COVID-19

[OPINION] Leveraging non-traditional data for COVID-19 recovery

Selva Ramachandran
[OPINION] Leveraging non-traditional data for COVID-19 recovery
'Non-traditional data has the potential to provide insights on the status of vulnerable groups, including the informal sector, which are not fully captured by official statistics'

Data is now recognized as “the new oil” for the digital economy. While development actors have relied on traditional data sources, such as public surveys and government administrative data, there is great potential to harness the value of unconventional or non-traditional data from the private sector, which can help fuel a more nimble, agile, and inclusive governance.

Private companies routinely collect, analyze, and use large volumes of data to derive actionable insights and inform business strategies. The ability and pace at which this data is harnessed with the aid of data science, analytics, and artificial intelligence tools has allowed businesses to successfully navigate through several forms of crisis, including the COVID-19 pandemic. In this dynamic and uncertain environment, the importance of high-frequency, timely, and granular data to inform decision-making has become invaluable. 

Can we harness the power of data for the public good? Can we bridge the data gap to give governments access to data, insights, and tools that can inform their response and recovery strategies? 

There is increasing recognition that traditional and non-traditional data should be seen as complementary. Non-traditional data can bring significant benefits in bridging existing data gaps but must be calibrated against benchmarks based on established traditional data. These traditional datasets are widely seen as reliable, being subject to established stringent international and national standards. However, they are often limited in frequency and granularity, especially in low- and middle-income countries. 

Meanwhile, non-traditional data such as market research routinely collected monthly from nationwide household surveys may only be specific to certain products and brands, but can provide more frequent and granular information, with disaggregation by geographical area, socio-economic group of households, gender, and other attributes. Data collected from mobile devices, internet platforms, and satellite images are available in real-time and offer high granularity in location.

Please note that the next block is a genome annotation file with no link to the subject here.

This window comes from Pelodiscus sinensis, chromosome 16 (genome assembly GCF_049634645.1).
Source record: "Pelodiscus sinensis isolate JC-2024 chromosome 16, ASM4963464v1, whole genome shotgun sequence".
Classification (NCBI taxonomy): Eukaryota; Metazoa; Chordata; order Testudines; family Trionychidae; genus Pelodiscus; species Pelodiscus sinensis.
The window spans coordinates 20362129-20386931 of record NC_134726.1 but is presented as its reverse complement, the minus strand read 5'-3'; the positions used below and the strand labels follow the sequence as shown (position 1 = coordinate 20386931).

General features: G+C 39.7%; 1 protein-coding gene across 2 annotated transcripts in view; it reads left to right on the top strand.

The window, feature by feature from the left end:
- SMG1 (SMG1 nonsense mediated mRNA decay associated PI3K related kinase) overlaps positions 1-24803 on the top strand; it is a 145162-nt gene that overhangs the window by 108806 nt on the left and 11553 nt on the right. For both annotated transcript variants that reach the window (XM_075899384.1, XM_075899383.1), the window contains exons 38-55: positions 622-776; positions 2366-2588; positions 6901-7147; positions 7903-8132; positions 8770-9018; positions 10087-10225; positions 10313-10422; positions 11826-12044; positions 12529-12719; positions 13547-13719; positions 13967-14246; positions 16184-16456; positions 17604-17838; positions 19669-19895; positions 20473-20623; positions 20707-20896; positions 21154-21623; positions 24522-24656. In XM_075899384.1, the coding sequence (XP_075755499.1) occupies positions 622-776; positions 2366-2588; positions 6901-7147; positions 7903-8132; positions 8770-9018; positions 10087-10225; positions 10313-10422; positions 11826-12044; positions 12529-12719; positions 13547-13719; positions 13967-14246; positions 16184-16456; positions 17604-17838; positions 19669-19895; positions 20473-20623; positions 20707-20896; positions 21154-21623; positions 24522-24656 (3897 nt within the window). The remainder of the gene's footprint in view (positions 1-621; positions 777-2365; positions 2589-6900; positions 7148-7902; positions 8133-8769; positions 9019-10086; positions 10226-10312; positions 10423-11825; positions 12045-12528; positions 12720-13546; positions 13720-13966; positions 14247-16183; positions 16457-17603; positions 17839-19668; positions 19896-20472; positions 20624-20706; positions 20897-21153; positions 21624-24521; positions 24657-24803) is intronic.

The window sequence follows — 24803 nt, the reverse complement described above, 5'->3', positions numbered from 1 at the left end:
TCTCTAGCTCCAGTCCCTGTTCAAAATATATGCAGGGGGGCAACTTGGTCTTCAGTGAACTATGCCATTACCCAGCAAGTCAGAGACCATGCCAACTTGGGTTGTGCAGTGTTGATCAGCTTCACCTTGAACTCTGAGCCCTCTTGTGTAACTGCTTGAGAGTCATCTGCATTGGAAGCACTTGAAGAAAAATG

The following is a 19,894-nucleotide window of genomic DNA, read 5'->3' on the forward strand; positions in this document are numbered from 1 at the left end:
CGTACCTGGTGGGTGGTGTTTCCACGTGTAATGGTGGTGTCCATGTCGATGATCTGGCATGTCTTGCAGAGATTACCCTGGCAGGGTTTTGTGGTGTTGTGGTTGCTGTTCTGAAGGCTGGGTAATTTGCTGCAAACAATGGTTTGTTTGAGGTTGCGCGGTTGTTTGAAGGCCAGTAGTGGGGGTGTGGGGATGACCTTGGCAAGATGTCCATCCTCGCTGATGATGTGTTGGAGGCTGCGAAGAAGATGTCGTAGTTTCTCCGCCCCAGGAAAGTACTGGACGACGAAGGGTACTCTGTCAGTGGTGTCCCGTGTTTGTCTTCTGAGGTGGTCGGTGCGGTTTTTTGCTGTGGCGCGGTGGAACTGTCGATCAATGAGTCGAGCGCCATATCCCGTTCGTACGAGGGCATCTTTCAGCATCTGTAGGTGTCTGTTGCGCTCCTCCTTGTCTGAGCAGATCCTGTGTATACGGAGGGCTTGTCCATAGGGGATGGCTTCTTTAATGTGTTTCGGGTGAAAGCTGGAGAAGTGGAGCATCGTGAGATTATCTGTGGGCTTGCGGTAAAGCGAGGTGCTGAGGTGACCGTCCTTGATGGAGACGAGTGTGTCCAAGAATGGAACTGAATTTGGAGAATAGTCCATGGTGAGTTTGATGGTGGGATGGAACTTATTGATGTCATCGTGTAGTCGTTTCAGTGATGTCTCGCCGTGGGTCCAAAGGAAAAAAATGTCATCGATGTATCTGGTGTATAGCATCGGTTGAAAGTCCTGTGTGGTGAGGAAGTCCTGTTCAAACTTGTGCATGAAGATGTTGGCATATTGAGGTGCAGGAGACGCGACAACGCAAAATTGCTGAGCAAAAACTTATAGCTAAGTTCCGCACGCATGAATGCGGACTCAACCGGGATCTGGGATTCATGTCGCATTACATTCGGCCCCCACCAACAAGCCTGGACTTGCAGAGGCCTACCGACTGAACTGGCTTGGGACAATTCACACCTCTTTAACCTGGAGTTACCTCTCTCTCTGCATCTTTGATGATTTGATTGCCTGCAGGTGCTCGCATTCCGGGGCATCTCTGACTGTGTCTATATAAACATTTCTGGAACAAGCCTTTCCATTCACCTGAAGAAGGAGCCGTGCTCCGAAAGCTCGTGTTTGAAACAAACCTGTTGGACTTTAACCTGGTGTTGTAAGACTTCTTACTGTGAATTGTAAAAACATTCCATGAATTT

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UNDP, with support from The Rockefeller Foundation and the Government of Japan, set up the Pintig Lab: a multidisciplinary network of data scientists, economists, epidemiologists, mathematicians, and political scientists, tasked with supporting data-driven crisis response and development strategies. In 2021, the Lab conducted a study on how data on household spending on consumer-packaged goods can been used to assess the socioeconomic impact of COVID-19 and identify heterogeneities in the pace of recovery across Philippine households. The National Economic Development Agency  is incorporating this data for GDP forecasting, as additional input to their predictive models for consumption. Further, this data can be combined with credit card or mobile wallet transactions, and machine learning techniques for higher-frequency GDP nowcasting, to allow for nimble and responsive economic policies that can absorb and anticipate the shocks of crisis. 

Non-traditional data has the potential to provide insights on the status of vulnerable groups, including the informal sector, which are not fully captured by official statistics. As such, the Department for Information Communication and Technology and UNDP are exploring the use of satellite imagery to identify “last mile” communities and understand their level of connectivity in terms of wifi, electricity, roads, education, health care, and markets. UNDP has utilized chatbots on social media platforms to rapidly collate information from disadvantaged sectors and small enterprises, to understand how the pandemic has impacted them, and the extent to which the social amelioration programs have worked.

These are powerful examples on how non-traditional data can and has shed light on disadvantaged groups previously invisible, allowing for more inclusive programming so that no one gets left behind. 

We have only begun to open the door to a parallel world of non-traditional data that has existed alongside us for decades now. Data is inherently political and maximizing its positive impacts for society will require a concerted effort from all stakeholders to shape the ways in which data is accessed, analyzed, and used beyond the confines of their “for-profit” origins. Doing so could unlock the potential for more rapid and inclusive evidence-based interventions for those who need it the most. – Rappler.com

Dr. Selva Ramachandran is UNDP Philippines’ resident representative.

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